From the mid-1960s, Dorothea Tanning began painting semi-abstract works suggesting tangles of bodies, using oils on canvas. Speaking of another work employing similar techniques she painted a year earlier, Même les jeunes filles (Even the Young Girls)
1968, Tanning said ‘By this time I had been finding real pleasure in the tumultuous movement of bodies combined with more assertive juxtapositions of colour, hotter colour… Painting them, I felt like a choreographer.’ Inutile (Useless)
has a cooler palette and softer, more blurred brushwork, giving this tangle a feeling of stillness.
The largest size variation we are able to offer this print in is 60 x 80 cm.
Date of work
Original: Oil paint on canvas 89 x 116 cm The Destina Foundation © DACS, 2018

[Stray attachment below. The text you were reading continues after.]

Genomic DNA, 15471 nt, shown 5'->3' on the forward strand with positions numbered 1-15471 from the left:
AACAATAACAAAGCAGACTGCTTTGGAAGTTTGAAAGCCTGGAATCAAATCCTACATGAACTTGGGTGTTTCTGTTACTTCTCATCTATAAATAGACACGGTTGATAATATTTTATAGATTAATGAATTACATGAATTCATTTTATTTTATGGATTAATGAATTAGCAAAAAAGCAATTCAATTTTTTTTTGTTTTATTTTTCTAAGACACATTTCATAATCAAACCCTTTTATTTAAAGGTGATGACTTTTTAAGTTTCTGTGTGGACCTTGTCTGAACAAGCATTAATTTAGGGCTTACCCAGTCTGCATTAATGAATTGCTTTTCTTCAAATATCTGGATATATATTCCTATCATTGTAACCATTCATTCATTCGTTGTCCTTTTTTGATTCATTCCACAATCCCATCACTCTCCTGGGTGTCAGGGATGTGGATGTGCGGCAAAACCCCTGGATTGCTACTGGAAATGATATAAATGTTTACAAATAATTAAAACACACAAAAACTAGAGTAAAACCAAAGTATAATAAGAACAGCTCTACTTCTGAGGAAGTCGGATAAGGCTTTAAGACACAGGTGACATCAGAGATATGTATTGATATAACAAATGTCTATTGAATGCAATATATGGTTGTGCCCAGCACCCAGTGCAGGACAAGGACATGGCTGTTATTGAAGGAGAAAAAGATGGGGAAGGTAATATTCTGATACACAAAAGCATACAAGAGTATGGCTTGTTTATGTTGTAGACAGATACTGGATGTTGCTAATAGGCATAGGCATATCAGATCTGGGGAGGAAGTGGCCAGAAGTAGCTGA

Dorothea Tanning (1910 – 2012) was an American artist, writer and poet. Aside from three weeks of tuition at the Chicago Academy of Fine Art in 1930, she was entirely self-taught. Although often described as a Surrealist artist, after the 1940s Tanning moved away from surrealist themes and evolved her own personal style. She lived with her fellow artist and husband, Max Ernst, in France from 1949 until Ernst’s death in 1976. In 1980, she moved to New York, and after a decade of studio art there, turned to writing and poetry in the 1990s, which she continued until her death at the age of 101.